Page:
Recently, the Times-Tribune wrote a rather sad story detailing how few residents could purchase broadband in both the city of Scranton and the state of Pennsylvania.
About one of every three households in Scranton has no Internet access, according to data compiled by PublicSource, an independent investigative news group in Pittsburgh. Statewide, 28 percent of households have no Internet access while nationwide, 26 percent do not, according to 2013 U.S. Census Bureau data. – The Times-Tribune
As the story notes, this isn’t just a problem in Pennsylvania. It is a nationwide problem. Some can’t afford it and others can’t get it. Due to a rising elderly and low-income population in the state along with significant parts of the state being rural, Pennsylvania has people on all sides that can’t get access to broadband.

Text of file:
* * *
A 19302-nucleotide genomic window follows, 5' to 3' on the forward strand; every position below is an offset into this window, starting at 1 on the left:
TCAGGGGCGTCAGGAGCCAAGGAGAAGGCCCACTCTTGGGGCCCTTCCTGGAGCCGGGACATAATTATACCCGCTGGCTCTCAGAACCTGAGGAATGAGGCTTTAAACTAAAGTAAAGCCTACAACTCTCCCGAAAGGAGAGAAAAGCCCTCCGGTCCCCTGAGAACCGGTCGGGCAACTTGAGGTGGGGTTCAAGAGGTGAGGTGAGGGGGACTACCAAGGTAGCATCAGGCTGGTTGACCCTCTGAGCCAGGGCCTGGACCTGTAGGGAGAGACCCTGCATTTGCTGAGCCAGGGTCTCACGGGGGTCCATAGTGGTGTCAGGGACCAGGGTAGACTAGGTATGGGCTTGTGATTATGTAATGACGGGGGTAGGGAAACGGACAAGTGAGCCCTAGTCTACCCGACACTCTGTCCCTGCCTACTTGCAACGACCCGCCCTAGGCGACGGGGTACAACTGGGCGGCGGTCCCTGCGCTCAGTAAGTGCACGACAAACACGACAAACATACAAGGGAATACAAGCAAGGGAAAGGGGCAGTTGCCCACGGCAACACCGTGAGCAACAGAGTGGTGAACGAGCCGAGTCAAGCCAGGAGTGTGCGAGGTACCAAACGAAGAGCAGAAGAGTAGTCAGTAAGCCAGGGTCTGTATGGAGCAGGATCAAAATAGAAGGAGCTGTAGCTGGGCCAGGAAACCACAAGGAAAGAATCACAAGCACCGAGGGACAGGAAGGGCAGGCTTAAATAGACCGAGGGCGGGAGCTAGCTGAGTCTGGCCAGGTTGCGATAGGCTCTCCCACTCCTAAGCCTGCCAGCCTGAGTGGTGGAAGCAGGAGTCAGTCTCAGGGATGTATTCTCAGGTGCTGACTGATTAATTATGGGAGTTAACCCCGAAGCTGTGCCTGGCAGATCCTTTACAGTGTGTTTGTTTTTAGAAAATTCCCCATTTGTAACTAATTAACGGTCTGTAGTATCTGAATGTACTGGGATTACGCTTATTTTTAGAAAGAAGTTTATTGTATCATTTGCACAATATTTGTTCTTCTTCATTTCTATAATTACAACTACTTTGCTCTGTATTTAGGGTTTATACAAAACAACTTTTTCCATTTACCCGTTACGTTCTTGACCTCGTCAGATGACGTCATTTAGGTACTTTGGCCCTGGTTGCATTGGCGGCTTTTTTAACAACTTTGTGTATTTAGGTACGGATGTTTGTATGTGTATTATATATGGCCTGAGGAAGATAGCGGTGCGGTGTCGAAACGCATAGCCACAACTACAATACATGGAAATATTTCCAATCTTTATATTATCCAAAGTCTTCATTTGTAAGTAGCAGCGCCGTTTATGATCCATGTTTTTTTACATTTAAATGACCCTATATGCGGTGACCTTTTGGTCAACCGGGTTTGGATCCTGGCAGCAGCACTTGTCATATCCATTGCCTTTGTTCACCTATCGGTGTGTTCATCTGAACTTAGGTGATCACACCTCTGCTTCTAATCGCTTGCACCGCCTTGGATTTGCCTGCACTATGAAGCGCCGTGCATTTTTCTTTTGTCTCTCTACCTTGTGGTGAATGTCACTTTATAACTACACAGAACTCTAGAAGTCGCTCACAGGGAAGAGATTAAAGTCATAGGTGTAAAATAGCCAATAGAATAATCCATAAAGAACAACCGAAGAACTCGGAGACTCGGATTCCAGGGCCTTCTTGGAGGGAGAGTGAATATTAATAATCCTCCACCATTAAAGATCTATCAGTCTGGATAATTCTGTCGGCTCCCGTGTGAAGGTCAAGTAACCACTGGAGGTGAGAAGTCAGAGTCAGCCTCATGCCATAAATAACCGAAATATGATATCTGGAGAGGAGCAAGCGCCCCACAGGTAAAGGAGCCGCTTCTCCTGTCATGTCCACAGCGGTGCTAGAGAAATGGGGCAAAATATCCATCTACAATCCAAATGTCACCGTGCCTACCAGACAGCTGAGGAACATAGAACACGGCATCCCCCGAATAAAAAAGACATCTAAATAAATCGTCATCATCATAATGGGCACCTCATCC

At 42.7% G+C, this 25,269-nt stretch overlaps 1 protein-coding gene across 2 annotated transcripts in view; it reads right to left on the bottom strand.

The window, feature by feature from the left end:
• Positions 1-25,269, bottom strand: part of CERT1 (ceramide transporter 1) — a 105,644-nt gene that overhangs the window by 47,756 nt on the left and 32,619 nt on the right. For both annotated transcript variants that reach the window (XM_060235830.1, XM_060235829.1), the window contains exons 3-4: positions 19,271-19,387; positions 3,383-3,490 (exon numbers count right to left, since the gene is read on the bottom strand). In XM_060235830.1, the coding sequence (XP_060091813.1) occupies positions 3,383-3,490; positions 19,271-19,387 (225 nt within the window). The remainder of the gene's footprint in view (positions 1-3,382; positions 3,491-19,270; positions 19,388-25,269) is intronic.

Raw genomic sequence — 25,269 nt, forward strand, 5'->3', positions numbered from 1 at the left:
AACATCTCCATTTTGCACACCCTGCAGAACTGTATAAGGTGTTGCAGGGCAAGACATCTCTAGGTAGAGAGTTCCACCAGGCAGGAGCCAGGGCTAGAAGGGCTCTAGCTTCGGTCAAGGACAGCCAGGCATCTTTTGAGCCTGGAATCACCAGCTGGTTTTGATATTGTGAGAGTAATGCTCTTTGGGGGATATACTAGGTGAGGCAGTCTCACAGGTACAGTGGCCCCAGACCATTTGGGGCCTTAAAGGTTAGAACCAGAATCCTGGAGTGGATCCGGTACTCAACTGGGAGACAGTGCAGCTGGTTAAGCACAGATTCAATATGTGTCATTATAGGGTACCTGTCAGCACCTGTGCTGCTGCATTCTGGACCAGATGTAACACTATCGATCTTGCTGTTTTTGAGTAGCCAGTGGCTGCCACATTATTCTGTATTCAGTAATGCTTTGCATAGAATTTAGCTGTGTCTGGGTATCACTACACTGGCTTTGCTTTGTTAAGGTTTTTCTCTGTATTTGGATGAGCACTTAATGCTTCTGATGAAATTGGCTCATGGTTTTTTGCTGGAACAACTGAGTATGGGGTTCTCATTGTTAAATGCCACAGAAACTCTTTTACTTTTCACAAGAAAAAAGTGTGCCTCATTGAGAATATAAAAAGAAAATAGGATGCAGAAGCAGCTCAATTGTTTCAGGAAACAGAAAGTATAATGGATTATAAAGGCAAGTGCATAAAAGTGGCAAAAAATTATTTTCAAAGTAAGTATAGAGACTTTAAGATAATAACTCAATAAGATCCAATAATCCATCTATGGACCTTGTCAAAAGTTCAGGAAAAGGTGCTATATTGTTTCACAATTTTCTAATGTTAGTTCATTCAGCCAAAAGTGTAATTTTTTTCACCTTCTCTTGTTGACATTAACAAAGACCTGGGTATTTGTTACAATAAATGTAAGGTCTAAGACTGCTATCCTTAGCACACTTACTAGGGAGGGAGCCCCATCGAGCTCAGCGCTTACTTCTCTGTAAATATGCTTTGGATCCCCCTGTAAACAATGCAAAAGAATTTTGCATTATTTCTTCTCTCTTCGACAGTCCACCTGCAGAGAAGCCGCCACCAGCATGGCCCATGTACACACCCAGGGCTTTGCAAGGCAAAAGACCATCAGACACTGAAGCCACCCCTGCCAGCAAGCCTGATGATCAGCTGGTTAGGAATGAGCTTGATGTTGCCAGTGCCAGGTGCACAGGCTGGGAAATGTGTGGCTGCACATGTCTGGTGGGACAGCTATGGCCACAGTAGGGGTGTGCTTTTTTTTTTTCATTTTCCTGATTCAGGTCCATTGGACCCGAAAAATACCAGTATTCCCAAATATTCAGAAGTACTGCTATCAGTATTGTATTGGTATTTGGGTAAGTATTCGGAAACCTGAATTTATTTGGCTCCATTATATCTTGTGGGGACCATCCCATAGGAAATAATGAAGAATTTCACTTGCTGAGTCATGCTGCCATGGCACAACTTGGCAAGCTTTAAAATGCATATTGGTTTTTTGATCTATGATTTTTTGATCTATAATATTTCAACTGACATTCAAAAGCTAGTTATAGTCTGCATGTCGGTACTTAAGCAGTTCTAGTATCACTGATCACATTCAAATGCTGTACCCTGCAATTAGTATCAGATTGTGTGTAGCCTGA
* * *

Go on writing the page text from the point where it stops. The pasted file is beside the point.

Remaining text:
Cities, such as those in Pennsylvania, have thought about creating their municipal networks but thanks to anti-competitive laws in Pennsylvania and 18 other states, there are limitations on what the cities can do with their municipal networks. In other states without the municipal network limitations, the ISP’s simply sue the city in the hopes of stopping any competition from entering their service areas.
What makes this story even more sad is that the entire state of Pennsylvania should already be wired with fiber. In 1994-1995, Verizon (then Bell Atlantic) was given $2.1 billion to give every resident in Pennsylvania “45Mbps symmetrical speeds to the door.” It is 2015 and Verizon has installed little fiber around the state with no plans of expansion. The money, though, was taken in full at the time of the agreement.
Don’t feel too bad for Pennsylvania. New Jersey gave Verizon $13 billion and got the same results. Little fiber, no expansion and money down the drain.